A state law mandating the confidentiality of physicians' prescribing
information was upheld by a federal court in November.
The 1st Circuit Court of Appeals in Boston overturned a lower federal court
ruling and let stand a New Hampshire law that blocks the use of
physician-identified prescribing information and prescribing patterns for
drug-marketing purposes. The state law would have taken effect in July 2006
had it not been challenged.
The decision set a legal precedent in a series of ongoing lawsuits by those
who mine such data and by the pharmaceutical industry, both of whom did not
want legal restrictions imposed on these marketing practices.
A similar law had been overturned by a federal court in Maine in December
2007, while one in Vermont still faces a federal court challenge, although
that suit falls under a different federal appeals court.
The New Hampshire law is seen as the most wide-ranging of these three state
laws addressing this issue because its language encompasses more prescribing
data and explicitly bars more marketing uses. It was the first state law to
specifically prohibit the sale or transfer of information identifying doctors
for commercial purposes.
The New Hampshire suit was brought by data-mining firms IMS Health and
Verispan, the latter of which was subsequently bought by the large data-miner
SDI. These companies purchase prescribing information from pharmacy chains and
the companies that manage drug benefits for employers and then sell it to drug
The companies argued that the law infringed on their free-speech
But the intent of the New Hampshire law, officials pointed out, was to cut
down on the state's health care costs by eliminating a tool used by
pharmaceutical sales representatives to promote brand-name drugs, according to
state Rep. Cindy Rosenwald (D), who sponsored her state's legislation.
Rosenwald and other proponents of the law contended that purchasing the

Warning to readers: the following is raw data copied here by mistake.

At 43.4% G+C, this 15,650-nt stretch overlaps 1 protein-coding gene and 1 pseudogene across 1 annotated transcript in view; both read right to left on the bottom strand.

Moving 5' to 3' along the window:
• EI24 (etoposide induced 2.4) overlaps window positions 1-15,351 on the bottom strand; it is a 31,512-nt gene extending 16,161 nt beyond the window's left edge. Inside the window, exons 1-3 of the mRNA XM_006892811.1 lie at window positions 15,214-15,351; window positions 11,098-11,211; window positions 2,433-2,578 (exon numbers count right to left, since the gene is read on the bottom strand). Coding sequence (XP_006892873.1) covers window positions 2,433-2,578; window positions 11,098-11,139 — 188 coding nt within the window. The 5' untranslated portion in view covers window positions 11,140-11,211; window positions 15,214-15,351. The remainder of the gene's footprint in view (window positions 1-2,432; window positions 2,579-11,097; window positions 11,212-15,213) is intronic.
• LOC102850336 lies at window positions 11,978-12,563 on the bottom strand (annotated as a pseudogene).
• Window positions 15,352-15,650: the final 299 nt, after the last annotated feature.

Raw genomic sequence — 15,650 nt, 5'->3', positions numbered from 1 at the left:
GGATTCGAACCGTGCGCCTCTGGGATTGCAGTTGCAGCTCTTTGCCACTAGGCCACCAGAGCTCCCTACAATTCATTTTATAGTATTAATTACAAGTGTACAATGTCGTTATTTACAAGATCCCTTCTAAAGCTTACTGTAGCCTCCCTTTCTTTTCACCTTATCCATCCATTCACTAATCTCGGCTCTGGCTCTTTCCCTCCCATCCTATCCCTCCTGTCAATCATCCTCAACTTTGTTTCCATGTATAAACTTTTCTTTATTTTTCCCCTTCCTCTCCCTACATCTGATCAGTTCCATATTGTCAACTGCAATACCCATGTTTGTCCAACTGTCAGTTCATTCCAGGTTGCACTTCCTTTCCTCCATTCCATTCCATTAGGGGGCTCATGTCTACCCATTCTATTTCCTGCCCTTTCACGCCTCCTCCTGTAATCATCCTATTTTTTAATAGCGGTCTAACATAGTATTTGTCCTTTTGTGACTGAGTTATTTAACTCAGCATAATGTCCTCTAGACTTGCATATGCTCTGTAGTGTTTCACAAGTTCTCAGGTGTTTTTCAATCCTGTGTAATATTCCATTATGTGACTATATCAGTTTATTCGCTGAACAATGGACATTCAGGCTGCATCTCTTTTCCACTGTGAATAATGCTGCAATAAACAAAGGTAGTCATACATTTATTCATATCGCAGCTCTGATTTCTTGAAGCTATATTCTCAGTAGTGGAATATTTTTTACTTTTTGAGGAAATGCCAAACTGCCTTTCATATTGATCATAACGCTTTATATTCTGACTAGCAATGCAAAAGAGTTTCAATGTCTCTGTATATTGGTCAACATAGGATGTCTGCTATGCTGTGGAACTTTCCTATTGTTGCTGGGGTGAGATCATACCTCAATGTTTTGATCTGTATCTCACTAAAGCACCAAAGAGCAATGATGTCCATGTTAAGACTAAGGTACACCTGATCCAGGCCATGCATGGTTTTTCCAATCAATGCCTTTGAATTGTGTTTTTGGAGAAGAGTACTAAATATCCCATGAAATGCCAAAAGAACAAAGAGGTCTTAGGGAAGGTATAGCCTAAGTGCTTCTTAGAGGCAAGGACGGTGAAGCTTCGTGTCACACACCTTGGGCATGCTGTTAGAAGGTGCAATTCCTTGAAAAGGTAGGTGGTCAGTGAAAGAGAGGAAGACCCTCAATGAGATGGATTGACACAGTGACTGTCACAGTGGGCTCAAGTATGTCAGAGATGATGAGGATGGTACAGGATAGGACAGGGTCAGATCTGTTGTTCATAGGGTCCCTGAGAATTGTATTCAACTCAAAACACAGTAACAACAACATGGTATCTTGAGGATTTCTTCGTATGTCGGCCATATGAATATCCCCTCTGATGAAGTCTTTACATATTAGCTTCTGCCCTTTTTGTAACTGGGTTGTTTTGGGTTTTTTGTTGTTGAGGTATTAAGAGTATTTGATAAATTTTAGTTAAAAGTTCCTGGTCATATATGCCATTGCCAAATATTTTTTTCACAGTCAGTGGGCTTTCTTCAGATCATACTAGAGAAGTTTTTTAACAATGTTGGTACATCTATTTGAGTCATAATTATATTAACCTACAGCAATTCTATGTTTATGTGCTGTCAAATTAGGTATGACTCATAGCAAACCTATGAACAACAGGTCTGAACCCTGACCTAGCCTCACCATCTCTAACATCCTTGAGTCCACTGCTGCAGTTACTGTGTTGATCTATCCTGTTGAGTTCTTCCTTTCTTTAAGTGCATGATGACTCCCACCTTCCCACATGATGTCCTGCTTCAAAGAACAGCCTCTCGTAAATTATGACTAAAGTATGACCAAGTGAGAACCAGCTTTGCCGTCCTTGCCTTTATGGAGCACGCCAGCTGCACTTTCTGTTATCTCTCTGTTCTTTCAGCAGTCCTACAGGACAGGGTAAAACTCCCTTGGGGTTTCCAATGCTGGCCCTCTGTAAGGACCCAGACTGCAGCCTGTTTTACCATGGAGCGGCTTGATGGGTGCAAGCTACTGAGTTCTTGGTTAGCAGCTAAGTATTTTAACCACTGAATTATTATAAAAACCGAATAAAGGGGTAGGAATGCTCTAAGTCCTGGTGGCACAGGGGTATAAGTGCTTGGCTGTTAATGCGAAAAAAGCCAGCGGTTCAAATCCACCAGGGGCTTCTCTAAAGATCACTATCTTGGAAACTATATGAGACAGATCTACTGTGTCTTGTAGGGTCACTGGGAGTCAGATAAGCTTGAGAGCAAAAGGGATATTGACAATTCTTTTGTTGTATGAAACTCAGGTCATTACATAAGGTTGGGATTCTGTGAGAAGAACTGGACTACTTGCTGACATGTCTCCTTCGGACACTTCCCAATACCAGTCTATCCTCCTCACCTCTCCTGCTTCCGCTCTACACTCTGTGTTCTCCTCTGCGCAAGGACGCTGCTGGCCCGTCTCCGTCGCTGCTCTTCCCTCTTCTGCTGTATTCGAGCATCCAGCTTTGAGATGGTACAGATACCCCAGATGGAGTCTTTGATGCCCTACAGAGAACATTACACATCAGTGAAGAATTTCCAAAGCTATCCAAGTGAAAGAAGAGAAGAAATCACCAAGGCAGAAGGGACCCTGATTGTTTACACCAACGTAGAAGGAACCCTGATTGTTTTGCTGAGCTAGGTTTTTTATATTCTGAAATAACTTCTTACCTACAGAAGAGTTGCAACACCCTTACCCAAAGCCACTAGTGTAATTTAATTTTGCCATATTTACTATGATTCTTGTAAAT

data that described the prescribing patterns of individual physicians allowed
sales forces to identify which doctors might use their products and be more
receptive to sales pitches. Additionally, the information could be used to try
to change the minds of doctors who do not write many prescriptions for their
In a jointly issued press statement, IMS Health and SDI said they were"
disappointed" with the appeals court decision and were"
evaluating potential next steps."
The American College of Physicians and advocacy groups, such as the
National Physicians Alliance, have urged the AMA to prohibit the release or
licensing of an individual physician's professional information kept in the
AMA's database of about 900,000 member and nonmember physicians. Drug
companies pair that information with physician-specific prescribing data to
tailor sales pitches to individual clinicians.
"This is a groundbreaking and important decision," said Maine
state Rep. Sharon Treat (D), who also is executive director of the National
Legislative Association on Prescription Drug Prices. The association supported
the New Hampshire law and drafted a model bill for other states.
She noted that 12 states had introduced bills in 2008 that would regulate
the marketing use of physician prescribing information in ways similar to
those in the New Hampshire law. The same number of states had similar
legislation introduced in their legislatures in 2007.
"Largely because of the pending litigation challenging the New
Hampshire, Maine, and Vermont laws, these [other states'] bills were withdrawn
or did not pass," Treat said in a written statement. "Now that
legislators have been given the green light in this unanimous and clear
victory, we can expect that these and other states will consider resubmitting
The appeals court decision inIMS v. Ayotteis posted at<www.ca1.uscourts.gov/pdf.opinions/07-1945P-01A.pdf>.▪